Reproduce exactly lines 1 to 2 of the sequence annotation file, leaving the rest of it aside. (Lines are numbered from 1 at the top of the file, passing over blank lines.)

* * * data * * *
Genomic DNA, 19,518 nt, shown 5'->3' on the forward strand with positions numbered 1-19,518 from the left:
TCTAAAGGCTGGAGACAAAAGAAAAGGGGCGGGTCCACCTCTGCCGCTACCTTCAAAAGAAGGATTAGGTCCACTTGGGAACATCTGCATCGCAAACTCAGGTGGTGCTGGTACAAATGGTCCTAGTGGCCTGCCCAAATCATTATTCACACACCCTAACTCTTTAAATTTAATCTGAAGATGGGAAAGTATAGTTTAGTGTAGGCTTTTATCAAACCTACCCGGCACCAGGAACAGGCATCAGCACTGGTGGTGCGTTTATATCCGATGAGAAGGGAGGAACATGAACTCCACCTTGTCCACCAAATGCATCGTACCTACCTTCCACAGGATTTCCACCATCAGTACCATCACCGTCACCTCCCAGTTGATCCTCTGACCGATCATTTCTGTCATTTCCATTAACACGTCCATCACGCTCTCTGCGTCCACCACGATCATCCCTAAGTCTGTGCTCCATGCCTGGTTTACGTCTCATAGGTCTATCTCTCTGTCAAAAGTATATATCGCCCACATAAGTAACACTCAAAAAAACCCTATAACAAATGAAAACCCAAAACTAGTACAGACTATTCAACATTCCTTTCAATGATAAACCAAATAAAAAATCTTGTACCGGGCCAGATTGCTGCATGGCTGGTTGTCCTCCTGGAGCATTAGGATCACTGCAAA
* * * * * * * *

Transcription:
Genomic DNA, 19,518 nt, shown 5'->3' on the forward strand with positions numbered 1-19,518 from the left:
TCTAAAGGCTGGAGACAAAAGAAAAGGGGCGGGTCCACCTCTGCCGCTACCTTCAAAAGAAGGATTAGGTCCACTTGGGAACATCTGCATCGCAAACTCAGGTGGTGCTGGTACAAATGGTCCTAGTGGCCTGCCCAAATCATTATTCACACACCCTAACTCTTTAAATTTAATCTGAAGATGGGAAAGTATAGTTTAGTGTAGGCTTTTATCAAACCTACCCGGCACCAGGAACAGGCATCAGCACTGGTGGTGCGTTTATATCCGATGAGAAGGGAGGAACATGAACTCCACCTTGTCCACCAAATGCATCGTACCTACCTTCCACAGGATTTCCACCATCAGTACCATCACCGTCACCTCCCAGTTGATCCTCTGACCGATCATTTCTGTCATTTCCATTAACACGTCCATCACGCTCTCTGCGTCCACCACGATCATCCCTAAGTCTGTGCTCCATGCCTGGTTTACGTCTCATAGGTCTATCTCTCTGTCAAAAGTATATATCGCCCACATAAGTAACACTCAAAAAAACCCTATAACAAATGAAAACCCAAAACTAGTACAGACTATTCAACATTCCTTTCAATGATAAACCAAATAAAAAATCTTGTACCGGGCCAGATTGCTGCATGGCTGGTTGTCCTCCTGGAGCATTAGGATCACTGCAAA